Tagged: Boredom

The nature of existence in boredom

If it is at all possible to measure the real value that inheres within life, then one must remove all contingencies and qualifications. This would require the possibility of an experience of naked existence as such.

To my knowledge, there is only one condition in which such an experience is possible, this is boredom. In boredom, one becomes lost in the present; separated from that which is meaningful to the individual in terms of his being possible. In the most extreme cases of boredom, one even loses one’s relation to his own self, and becomes free-floating “presence.” Boredom is epitomized by a break-down in intelligibility and meaning. Instead,the ubiquitous and inarticulable background practices that give us any understanding of what it means for anything to be anything at all come to the fore. Their vanity exposed, and having now become within the grasp of the understanding, are no longer to provide the foundation for the individual’s understanding of being. Thus, in consequence of the coming-to-the-fore of that by which anything is made meaningful at all, the self’s relation to everything that is, was, or could be, whether entities or the world generally, fades away into the background and one is left with existing as mere presence.

The onset of the most dreadful boredom thus amounts to our coming-to-terms with the nothingness of existence. When we are no longer able to rely on that which we previously relied upon to provide us with our most fundamental and pre-ontological understanding of being renders us hopelessly lost and alienated from all meaning in the world. In extreme boredom, what was previously concealed within the backdrop of our pre-ontological understanding of being is unconcealed, and thus manifests in a “clearing” by which we are forced to stare the abyss of existence in the face.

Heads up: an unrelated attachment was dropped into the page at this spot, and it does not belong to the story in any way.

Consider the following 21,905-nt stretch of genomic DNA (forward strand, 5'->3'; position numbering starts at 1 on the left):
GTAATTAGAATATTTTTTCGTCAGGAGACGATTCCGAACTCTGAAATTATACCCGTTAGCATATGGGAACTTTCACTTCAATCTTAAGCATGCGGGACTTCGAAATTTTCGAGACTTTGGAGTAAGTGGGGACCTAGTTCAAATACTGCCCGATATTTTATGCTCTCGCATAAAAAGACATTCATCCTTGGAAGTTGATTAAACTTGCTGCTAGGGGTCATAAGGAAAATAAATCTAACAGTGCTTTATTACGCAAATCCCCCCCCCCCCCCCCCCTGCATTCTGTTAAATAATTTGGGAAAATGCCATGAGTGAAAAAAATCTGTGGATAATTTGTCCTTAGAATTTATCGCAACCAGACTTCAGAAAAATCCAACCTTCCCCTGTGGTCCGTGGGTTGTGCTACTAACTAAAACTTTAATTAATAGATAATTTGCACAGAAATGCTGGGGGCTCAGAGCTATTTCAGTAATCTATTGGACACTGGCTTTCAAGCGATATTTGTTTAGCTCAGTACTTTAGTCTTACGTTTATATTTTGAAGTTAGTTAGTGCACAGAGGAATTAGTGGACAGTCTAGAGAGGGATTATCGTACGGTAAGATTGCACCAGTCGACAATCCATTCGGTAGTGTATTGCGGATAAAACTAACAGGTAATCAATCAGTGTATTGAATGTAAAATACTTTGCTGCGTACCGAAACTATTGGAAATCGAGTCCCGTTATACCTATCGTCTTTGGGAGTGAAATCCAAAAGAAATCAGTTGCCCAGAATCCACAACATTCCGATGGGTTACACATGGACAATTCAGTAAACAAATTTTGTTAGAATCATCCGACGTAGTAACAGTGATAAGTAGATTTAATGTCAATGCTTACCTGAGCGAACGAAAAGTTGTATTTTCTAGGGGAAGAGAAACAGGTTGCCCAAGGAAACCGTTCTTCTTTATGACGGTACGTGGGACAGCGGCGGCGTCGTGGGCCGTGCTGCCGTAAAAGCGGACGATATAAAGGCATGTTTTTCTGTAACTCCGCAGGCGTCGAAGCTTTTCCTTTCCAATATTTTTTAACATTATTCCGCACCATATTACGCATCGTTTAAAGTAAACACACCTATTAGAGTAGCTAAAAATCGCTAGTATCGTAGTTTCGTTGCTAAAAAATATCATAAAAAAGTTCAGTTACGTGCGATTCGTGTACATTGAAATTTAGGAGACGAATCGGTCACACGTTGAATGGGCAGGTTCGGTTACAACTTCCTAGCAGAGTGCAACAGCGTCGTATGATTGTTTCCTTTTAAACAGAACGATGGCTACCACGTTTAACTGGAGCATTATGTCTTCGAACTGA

Only at this stage can we begin to develop an understanding of the worthiness (or lack thereof) in existence as such. Boredom thus takes on the task of stripping away the cultural practices upon which we take for granted as a necessary structure for our being-in-the-world. Accordingly, when our pre-ontological understanding of what it means “to be” is cleared away and naked existence presents itself as it is in its own, as is the case in acute boredom, it becomes possible to take notice of being without the imposition of the existential structure by which we are “given” on account of our thrownness in the world.  Absent the necessary features of a “world,” this “breakdown” accordingly represents leaves us in a complete state of un-relation; where the individual has now lost his ability to relate to anything in a meaningful way.